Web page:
Part of a Series
A study just released by Northeastern University’s Center for Labor Market Studies underscored that the employment of teens is at a historic low, and the hardest hit are minority male and low-income teens. Following a long decline over the last decade, the employment rate of black teens is less than 14 percent and for low-income Latino teens just 23 percent. Young adults, aged 20 to 24, fare slightly better, but both groups are far more likely to be unemployed or underemployed than they were just two years ago.
Programs such as YouthBuild or AmeriCorps can help solve this problem, however. A random assignment study by Abt Associates and Brandeis University confirmed the value of youth service and conservation corps for young people, especially for African-American men. The programs increased their employment and earnings, educational aspirations, associate’s degree attainment, and community involvement. But while the Depression-era Civilian Conservation Corps, or CCC, engaged 3 million young men, today fewer than 30,000 similar youth corps positions exist. The cost of such positions—$16,000 to $24,000—is well below many private-sector job creation efforts and far below the costs of doing nothing.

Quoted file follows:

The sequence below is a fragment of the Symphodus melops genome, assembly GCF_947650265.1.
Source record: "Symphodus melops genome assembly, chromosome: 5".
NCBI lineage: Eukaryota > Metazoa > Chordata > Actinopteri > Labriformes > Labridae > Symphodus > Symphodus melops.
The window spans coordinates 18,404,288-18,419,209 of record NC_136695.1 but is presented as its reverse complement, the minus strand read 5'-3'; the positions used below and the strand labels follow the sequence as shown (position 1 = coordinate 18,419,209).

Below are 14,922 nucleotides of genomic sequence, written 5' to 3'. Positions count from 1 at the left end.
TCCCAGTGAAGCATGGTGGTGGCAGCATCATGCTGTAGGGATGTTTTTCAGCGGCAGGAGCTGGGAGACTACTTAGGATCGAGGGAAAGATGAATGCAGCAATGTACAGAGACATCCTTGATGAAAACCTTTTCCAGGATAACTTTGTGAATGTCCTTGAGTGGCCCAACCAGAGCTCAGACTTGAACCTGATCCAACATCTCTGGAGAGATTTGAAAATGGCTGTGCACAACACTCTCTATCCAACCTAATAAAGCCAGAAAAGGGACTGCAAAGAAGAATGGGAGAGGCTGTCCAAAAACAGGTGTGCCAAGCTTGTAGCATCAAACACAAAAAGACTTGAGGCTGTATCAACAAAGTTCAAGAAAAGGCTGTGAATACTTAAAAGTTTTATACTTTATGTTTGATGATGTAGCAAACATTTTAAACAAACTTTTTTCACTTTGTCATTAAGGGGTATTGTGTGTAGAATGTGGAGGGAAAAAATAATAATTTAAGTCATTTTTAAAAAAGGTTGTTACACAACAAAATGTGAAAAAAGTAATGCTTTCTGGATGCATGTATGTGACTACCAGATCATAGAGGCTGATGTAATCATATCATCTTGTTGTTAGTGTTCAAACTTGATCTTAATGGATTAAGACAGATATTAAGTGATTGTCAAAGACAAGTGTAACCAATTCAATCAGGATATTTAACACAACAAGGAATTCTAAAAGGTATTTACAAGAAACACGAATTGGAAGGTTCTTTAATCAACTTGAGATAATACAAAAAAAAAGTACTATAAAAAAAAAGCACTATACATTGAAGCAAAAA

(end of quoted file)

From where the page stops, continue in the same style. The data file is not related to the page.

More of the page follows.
The jobs bill passed by the House providing funding for additional AmeriCorps positions is a good first step. The president’s budget also offers a substantial increase in AmeriCorps, to add 20,000 new positions, and an increase in YouthBuild funding to engage several hundred additional corpsmembers. In the face of frozen domestic discretionary spending, these increases are welcome. But in the face of the need, Congress should do more by scaling up both these programs more dramatically and creating a new dedicated funding stream for youth service and conservation corps.
We may well owe our freedom—as well as many of our great parks, forests, and monuments—to the Depression-era CCC. Choosing whether to invest in those young people being left behind today will affect not just their generation, but their children and their children’s children. These young people need not be left out of the recovery, and in fact, they could become one of our greatest generations—if we choose to invest in comprehensive youth corps programs.
For more information please see:
- Why We Need to Help Unemployed Youth by Shirley Sagawa